Two contemporary painters with distinct approaches to place and painterly expression.
7 – 28 October
Saturday 20 October 2pm – 4pm
The artists will be in the gallery for an informal conversation about their work
In Two Minds features the paintings of two contemporary artists with distinct painterly approaches to picturing the places we inhabit; the changing landscapes of the physical world and the internalised landscapes of our thoughts.
For an artist, to be in two minds can describe the elusive nature of the creative process, with its physical and cerebral dimensions, characterised by periods of intense engagement, retreat, blind faith and, often, self-doubt.
In two minds also alludes to the dynamic between the artist and the viewer as each looks to connect to the work through the lens of their personal experiences and individual ways of thinking.
Susan Absolon : “I work spontaneously responding to paint, to the way it’s held by a surface and to my inner monologue about the world. My paintings tend to have a sense of place about them, and sometimes a thematic interest in mortality, or conflict, or female experience. But my approach is intentionally loose and I like to follow ideas that come from the painting process itself. I often use textual rather than visual source material : poetry, the Thesaurus, urban slang, idiom, the language of bureaucracy, words with inherent ambiguity. I want a painting to show me something I haven’t seen before, both to define its own reality and to resonate with lived experience, and to feed the mind as well as the eye.”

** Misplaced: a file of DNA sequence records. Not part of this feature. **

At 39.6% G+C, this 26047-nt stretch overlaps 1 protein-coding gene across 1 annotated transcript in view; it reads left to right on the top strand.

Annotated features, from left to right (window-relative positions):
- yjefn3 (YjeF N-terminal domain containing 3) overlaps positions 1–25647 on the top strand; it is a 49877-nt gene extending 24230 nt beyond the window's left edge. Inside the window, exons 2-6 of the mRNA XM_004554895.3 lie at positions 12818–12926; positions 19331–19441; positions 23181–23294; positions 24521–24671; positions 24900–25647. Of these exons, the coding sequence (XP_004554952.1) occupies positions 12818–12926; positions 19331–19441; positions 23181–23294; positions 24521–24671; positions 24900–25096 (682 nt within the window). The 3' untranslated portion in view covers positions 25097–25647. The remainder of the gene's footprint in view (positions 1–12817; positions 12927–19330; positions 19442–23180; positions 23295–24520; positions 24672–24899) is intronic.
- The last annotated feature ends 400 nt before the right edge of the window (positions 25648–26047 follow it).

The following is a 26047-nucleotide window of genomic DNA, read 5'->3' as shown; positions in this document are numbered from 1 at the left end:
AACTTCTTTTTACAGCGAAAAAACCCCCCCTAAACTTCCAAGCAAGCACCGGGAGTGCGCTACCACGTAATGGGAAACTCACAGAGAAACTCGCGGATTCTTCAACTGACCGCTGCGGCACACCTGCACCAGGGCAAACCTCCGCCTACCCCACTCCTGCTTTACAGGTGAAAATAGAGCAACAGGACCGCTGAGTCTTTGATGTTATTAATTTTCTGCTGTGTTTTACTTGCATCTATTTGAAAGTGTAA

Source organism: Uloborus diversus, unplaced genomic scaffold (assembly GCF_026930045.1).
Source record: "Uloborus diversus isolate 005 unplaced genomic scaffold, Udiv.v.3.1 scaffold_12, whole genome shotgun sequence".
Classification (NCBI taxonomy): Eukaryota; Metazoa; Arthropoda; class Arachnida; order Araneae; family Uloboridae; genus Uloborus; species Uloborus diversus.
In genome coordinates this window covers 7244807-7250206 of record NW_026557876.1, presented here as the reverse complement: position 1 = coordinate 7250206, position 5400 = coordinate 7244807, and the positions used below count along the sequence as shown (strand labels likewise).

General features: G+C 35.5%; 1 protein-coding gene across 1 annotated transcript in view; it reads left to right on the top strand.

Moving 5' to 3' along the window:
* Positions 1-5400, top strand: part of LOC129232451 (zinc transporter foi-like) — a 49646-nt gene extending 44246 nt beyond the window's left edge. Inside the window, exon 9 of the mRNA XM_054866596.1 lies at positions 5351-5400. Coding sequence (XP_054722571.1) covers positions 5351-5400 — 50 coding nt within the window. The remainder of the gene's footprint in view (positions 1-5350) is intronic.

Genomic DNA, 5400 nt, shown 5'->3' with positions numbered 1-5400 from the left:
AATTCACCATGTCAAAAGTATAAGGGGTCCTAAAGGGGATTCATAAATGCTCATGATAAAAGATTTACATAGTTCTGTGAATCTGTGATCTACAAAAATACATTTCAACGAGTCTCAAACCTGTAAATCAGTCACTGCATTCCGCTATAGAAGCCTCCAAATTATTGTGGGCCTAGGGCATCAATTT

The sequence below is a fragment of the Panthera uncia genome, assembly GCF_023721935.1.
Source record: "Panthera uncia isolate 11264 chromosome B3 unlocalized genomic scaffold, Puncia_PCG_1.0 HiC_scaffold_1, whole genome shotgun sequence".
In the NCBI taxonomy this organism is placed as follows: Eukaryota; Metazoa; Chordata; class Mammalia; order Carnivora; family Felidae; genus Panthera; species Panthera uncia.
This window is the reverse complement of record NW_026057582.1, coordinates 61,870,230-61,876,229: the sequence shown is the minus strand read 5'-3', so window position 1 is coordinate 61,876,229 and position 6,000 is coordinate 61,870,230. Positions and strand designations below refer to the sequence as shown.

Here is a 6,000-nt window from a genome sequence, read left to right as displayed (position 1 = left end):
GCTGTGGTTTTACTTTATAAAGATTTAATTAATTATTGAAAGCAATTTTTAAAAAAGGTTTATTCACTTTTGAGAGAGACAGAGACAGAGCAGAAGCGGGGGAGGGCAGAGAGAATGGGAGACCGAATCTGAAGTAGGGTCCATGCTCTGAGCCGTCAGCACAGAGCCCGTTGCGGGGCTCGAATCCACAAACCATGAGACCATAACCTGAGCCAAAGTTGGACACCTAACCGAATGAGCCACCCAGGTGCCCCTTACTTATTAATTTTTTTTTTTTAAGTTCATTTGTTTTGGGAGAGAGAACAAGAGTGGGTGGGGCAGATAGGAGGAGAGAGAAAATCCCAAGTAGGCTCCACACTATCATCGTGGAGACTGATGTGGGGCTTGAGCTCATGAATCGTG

Amanda Thompson : “My practice draws on landscape and nature as a starting point to consider ideas about displacement, temporality, loss and change. I find meaning in the concepts which surround the words nature, landscape and environment. Through the act of walking, drawing, painting and photography I am noticing, exploring, reflecting and mapping the changes taking place within our fast moving world. I hope to create a reflective platform around the question of ‘what is nature now, how is it changing, and why is it so invaluable to humans both physically, emotionally, intellectually and sensorially?’”